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Early Riser by Jasper Fforde


Jasper Fforde has created a whole new world. He has done this before for characters such as the literary detective Thursday Next and the Nursery Rhyme squad led by Chief Inspector Jack Spratt. It is a good ten years since I read my first Jasper Fforde novel, called The Forth Bear. I remember laughing out loud on a packed Norther Express bus in Auckland on my way to work. People stared at me as if I was mad, and I didn’t care because the humour was so good. Clean and clever with just the right amount of silliness.


After an amazing run of 11 books in 11 years, Fforde has only written one book since 2012. Early Riser sees him return to his brilliant best, after what he describes in the Acknowledgements as a “creative hiatus”. The thing that I like best about Fforde’s books is the mixing of normal everyday life with the weird and wonderful. Early Riser depicts a world in which humans hibernate during the bitterly cold winters. Rather than being set in a distant dystopian future, this is all contemporary, with Kitkat bars and Snickers providing useful winter fuel. Humans fatten themselves up in the autumn ahead of four months of sleep. But while the majority of people hibernate, things are kept running by a select group called the Winter Consuls, an elite police force who fight off incursions from Nightwalkers, the mythical WinterVolk or even the Gronk (who no-body believes exists).


Enter our hero, Charlie Worthing, a novice Winter Consul who ends up marooned in Sector Twelve, a remote and especially weird sector in Mid-Wales where nothing will go the way he is expecting. Fforde creates for us a whole new dictionary of words to describe the world of winter sleeping and white-outs. Winsomniacs, for example, are those that find it hard to sleep in the winter. He describes them thus:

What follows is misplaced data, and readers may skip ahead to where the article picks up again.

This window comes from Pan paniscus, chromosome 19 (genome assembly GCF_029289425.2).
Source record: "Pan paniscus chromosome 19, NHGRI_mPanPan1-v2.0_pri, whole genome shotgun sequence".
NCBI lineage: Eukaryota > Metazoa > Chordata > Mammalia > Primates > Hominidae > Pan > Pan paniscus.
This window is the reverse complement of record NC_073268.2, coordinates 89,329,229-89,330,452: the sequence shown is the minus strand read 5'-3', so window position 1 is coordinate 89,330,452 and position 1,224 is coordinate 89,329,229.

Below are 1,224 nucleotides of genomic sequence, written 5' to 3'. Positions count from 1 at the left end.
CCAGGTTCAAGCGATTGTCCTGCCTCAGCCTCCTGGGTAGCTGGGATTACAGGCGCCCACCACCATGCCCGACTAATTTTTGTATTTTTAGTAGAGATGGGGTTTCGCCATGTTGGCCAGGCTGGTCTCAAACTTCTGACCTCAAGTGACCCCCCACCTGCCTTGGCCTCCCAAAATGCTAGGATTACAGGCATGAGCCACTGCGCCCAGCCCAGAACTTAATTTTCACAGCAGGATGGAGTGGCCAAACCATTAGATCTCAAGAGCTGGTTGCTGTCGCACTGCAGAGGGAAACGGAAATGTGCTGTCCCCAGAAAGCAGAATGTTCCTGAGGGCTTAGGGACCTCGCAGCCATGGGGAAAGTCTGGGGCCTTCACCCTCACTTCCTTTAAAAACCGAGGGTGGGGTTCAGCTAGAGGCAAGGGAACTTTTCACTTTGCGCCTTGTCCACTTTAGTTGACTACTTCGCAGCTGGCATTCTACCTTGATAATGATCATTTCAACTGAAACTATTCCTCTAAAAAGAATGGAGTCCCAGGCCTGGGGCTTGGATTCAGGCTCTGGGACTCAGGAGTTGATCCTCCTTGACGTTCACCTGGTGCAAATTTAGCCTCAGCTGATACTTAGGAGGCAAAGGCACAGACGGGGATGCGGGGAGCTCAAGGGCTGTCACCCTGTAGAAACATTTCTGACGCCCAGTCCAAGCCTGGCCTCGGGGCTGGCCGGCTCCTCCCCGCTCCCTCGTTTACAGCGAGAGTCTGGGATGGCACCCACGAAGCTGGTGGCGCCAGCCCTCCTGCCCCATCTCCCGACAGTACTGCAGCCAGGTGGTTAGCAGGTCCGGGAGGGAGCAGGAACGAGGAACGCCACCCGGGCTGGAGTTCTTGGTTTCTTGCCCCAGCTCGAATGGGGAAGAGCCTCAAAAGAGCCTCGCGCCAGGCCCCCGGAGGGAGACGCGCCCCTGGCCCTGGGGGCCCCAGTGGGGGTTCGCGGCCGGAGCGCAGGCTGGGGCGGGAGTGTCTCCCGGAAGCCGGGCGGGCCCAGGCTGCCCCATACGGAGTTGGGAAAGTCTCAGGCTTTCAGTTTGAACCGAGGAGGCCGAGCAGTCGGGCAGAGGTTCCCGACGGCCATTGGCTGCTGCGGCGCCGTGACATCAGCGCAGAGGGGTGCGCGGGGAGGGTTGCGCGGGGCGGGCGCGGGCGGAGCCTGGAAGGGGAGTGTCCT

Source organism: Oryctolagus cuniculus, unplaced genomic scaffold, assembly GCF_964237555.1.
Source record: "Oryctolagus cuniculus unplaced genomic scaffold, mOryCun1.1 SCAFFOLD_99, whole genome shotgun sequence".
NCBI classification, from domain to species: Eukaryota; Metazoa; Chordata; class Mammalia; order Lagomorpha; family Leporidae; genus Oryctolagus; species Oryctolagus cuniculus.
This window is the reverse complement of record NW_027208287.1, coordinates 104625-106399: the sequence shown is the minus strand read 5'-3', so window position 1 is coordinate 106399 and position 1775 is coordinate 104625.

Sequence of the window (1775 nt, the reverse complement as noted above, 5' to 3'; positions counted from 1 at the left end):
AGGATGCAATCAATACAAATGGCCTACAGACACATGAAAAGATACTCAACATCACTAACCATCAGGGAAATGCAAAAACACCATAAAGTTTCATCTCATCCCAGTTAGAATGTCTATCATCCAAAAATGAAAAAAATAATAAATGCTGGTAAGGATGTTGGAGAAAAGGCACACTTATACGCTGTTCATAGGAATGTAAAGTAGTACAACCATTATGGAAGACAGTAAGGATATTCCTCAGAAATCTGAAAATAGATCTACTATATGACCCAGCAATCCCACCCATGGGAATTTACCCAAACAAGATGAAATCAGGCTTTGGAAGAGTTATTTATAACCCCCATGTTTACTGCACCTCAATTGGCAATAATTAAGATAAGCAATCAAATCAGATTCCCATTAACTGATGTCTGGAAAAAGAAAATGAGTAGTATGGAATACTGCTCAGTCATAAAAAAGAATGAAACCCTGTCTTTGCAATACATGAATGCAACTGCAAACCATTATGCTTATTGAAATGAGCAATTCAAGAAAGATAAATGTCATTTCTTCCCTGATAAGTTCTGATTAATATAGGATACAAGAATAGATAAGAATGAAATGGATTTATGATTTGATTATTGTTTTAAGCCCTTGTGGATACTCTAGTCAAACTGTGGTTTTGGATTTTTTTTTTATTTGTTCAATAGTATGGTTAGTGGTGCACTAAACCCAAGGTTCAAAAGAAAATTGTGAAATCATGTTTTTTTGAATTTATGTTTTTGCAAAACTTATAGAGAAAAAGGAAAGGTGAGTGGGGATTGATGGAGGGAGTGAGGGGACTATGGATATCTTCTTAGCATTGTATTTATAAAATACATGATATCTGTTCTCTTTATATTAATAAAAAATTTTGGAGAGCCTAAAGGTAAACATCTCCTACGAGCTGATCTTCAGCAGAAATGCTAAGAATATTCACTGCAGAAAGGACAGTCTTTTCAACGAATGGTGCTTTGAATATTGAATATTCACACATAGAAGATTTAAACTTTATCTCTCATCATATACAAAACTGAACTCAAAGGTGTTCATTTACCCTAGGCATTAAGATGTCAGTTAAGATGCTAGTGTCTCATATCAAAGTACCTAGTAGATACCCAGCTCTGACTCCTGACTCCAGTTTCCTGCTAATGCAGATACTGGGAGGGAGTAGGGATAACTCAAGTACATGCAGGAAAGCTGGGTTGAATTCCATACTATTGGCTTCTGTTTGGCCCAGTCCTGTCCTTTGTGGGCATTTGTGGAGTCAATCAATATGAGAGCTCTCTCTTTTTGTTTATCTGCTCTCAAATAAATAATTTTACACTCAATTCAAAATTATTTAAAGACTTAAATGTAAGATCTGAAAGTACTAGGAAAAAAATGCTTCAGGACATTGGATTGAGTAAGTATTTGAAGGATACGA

“The remaining occupants of the lounge were winsomniacs, perhaps a dozen or so. They were sprawled rather than sitting, and oozed a sense of unexcited apathy. A pair were playing chess using lightweight pieces, several were reading books but most were simply dozing, eyes and mouths partially open, saliva dribbling down their cheeks. They languidly swivelled their eyes towards me as I walked in, then just as languidly swivelled them back and carried on with what they were doing, which was the quiet side of almost nothing.”


Charlie finds himself in an increasingly bizarre fight between good and evil, sometimes even being fought within his own dreams or those of other people. Is the corporation called HiberTech, who manufacture Morphenox to help people sleep, being honest in its dealings? Is there really a group called the Campaign of Real Sleep? Why does the legendary Gronk neatly fold and pile all the clothes of its victims? All will eventually become clear through the blizzard like conditions in Mid-Wales, where even Rick Astley survives as one of the living dead. There is humour and normality at every turn, even all the chapters are prefaced by quotes from books of knowledge that will help us understand this remote yet ever so familiar world.


Reviewer: Marcus Hobson

Published by Hodder & Stoughton, RRP $34.99

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